U.S. Silica also expects to see “more higher cost northern white sand capacity idled in the next few quarters, which will help balance supply and demand and support stable pricing.”
The oil and gas business is “evolving rapidly,” Shinn said. Local, i.e. in-basin, sand capacity, which improves last-mile logistics, “continues to come online with most of the capacity additions in the Permian so far. We’re also seeing local sand projects in other basins, with varying degrees of market acceptance.”
U.S. Silica is forecasting that as much as 12-14 million tons of new capacity “could eventually come online outside the Permian, mostly in South Texas and the Midcontinent,” Shinn said. “We do, however, expect that many of our customers will continue to want to pump northern white sand in these basins as well as other geographies,” including the Bakken Shale, Rockies and in the Northeast.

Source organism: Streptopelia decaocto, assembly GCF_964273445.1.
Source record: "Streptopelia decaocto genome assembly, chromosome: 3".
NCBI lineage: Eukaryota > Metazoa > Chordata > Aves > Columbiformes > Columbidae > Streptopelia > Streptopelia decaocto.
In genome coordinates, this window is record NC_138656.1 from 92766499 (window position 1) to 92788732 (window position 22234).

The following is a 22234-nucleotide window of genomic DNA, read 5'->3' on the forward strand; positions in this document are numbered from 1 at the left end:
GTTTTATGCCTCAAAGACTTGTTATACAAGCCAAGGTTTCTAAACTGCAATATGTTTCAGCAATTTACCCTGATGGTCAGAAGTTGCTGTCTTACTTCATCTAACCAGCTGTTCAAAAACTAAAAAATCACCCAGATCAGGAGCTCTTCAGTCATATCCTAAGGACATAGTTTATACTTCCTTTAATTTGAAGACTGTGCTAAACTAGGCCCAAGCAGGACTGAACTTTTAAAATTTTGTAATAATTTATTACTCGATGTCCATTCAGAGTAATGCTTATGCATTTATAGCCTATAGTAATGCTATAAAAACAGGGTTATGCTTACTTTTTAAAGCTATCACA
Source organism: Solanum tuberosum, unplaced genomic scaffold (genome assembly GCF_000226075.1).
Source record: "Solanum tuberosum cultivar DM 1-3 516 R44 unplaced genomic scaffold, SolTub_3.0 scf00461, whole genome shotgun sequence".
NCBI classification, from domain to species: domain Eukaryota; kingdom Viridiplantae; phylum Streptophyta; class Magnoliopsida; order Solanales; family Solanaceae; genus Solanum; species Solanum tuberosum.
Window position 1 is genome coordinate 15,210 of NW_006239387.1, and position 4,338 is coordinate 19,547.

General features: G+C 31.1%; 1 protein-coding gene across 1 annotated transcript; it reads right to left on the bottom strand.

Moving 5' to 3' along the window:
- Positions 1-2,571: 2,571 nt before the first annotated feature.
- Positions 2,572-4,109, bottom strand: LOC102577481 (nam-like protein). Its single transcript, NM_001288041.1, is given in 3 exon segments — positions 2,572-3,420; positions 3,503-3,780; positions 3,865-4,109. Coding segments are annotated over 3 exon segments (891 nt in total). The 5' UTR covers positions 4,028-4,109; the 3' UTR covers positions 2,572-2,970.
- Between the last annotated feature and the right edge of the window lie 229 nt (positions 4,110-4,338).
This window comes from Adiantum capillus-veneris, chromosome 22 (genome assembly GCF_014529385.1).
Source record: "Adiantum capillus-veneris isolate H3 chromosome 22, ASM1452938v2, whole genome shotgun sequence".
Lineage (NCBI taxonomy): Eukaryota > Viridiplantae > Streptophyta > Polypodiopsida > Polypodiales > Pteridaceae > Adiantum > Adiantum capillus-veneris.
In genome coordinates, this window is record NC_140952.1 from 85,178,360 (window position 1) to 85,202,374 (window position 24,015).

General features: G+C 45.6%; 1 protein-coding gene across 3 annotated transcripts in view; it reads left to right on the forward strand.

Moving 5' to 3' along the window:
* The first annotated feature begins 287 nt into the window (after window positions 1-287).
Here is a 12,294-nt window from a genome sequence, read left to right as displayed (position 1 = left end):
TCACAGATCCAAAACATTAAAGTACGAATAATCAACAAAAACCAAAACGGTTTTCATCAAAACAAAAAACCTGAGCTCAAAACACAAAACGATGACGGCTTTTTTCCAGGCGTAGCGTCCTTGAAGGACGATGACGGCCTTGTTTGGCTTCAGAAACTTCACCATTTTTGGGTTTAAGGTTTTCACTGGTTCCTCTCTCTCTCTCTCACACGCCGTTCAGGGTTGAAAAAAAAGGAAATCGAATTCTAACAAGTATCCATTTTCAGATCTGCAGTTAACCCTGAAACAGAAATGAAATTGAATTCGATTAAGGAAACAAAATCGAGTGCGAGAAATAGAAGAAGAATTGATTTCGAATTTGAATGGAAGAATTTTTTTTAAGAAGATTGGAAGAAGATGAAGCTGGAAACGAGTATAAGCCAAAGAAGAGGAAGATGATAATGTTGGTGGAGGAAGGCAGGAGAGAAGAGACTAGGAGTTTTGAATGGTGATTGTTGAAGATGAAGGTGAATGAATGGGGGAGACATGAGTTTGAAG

“That said, incremental local capacity will pressure northern white sales volumes and margins,” which the company experienced in 3Q2018. “As more local mines come online, we expect that higher cost northern white mines will be closed.
“We’ve already seen more than 12 million tons per year of idle capacity. We believe that another 10 million to 15 million tons of nonlocal capacity may come off line in the next few quarters.”
About 70% of U.S. Silica’s current capacity is in-basin, and it should benefit from the decline in northern white demand, Shinn said.